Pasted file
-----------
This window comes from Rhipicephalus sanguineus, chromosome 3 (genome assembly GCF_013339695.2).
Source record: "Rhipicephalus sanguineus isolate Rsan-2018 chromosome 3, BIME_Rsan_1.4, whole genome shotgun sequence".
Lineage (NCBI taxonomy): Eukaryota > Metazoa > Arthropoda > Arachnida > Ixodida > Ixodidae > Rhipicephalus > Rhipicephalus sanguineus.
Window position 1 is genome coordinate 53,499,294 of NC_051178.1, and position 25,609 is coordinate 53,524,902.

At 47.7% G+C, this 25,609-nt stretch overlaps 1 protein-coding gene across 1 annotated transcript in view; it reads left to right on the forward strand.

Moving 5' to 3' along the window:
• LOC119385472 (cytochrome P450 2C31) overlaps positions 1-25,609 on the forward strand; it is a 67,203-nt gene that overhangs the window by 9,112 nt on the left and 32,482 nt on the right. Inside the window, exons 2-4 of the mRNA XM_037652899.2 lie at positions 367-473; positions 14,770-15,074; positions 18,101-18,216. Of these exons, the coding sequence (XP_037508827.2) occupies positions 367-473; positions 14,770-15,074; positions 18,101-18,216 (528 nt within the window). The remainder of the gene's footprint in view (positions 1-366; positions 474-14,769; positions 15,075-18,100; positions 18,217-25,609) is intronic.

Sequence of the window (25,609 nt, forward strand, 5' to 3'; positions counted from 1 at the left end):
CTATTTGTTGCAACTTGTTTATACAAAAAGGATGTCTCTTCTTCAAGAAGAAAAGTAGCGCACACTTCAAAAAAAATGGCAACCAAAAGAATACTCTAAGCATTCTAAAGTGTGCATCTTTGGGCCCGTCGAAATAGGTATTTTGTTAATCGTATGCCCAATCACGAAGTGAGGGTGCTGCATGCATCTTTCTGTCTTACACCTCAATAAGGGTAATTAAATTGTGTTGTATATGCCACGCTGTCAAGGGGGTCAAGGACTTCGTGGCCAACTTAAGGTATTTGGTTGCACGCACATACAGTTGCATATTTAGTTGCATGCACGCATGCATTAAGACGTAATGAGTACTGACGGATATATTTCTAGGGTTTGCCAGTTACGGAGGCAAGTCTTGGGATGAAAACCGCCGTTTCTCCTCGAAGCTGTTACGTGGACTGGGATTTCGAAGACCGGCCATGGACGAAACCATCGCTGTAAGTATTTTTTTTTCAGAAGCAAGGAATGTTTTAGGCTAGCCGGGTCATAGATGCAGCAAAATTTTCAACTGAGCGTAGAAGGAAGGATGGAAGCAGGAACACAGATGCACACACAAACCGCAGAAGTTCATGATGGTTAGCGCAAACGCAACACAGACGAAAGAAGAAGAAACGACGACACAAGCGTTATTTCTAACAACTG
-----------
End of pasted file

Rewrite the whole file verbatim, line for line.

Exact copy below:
This window comes from Rhipicephalus sanguineus, chromosome 3 (genome assembly GCF_013339695.2).
Source record: "Rhipicephalus sanguineus isolate Rsan-2018 chromosome 3, BIME_Rsan_1.4, whole genome shotgun sequence".
Lineage (NCBI taxonomy): Eukaryota > Metazoa > Arthropoda > Arachnida > Ixodida > Ixodidae > Rhipicephalus > Rhipicephalus sanguineus.
Window position 1 is genome coordinate 53,499,294 of NC_051178.1, and position 25,609 is coordinate 53,524,902.

At 47.7% G+C, this 25,609-nt stretch overlaps 1 protein-coding gene across 1 annotated transcript in view; it reads left to right on the forward strand.

Moving 5' to 3' along the window:
• LOC119385472 (cytochrome P450 2C31) overlaps positions 1-25,609 on the forward strand; it is a 67,203-nt gene that overhangs the window by 9,112 nt on the left and 32,482 nt on the right. Inside the window, exons 2-4 of the mRNA XM_037652899.2 lie at positions 367-473; positions 14,770-15,074; positions 18,101-18,216. Of these exons, the coding sequence (XP_037508827.2) occupies positions 367-473; positions 14,770-15,074; positions 18,101-18,216 (528 nt within the window). The remainder of the gene's footprint in view (positions 1-366; positions 474-14,769; positions 15,075-18,100; positions 18,217-25,609) is intronic.

Sequence of the window (25,609 nt, forward strand, 5' to 3'; positions counted from 1 at the left end):
CTATTTGTTGCAACTTGTTTATACAAAAAGGATGTCTCTTCTTCAAGAAGAAAAGTAGCGCACACTTCAAAAAAAATGGCAACCAAAAGAATACTCTAAGCATTCTAAAGTGTGCATCTTTGGGCCCGTCGAAATAGGTATTTTGTTAATCGTATGCCCAATCACGAAGTGAGGGTGCTGCATGCATCTTTCTGTCTTACACCTCAATAAGGGTAATTAAATTGTGTTGTATATGCCACGCTGTCAAGGGGGTCAAGGACTTCGTGGCCAACTTAAGGTATTTGGTTGCACGCACATACAGTTGCATATTTAGTTGCATGCACGCATGCATTAAGACGTAATGAGTACTGACGGATATATTTCTAGGGTTTGCCAGTTACGGAGGCAAGTCTTGGGATGAAAACCGCCGTTTCTCCTCGAAGCTGTTACGTGGACTGGGATTTCGAAGACCGGCCATGGACGAAACCATCGCTGTAAGTATTTTTTTTTCAGAAGCAAGGAATGTTTTAGGCTAGCCGGGTCATAGATGCAGCAAAATTTTCAACTGAGCGTAGAAGGAAGGATGGAAGCAGGAACACAGATGCACACACAAACCGCAGAAGTTCATGATGGTTAGCGCAAACGCAACACAGACGAAAGAAGAAGAAACGACGACACAAGCGTTATTTCTAACAACTG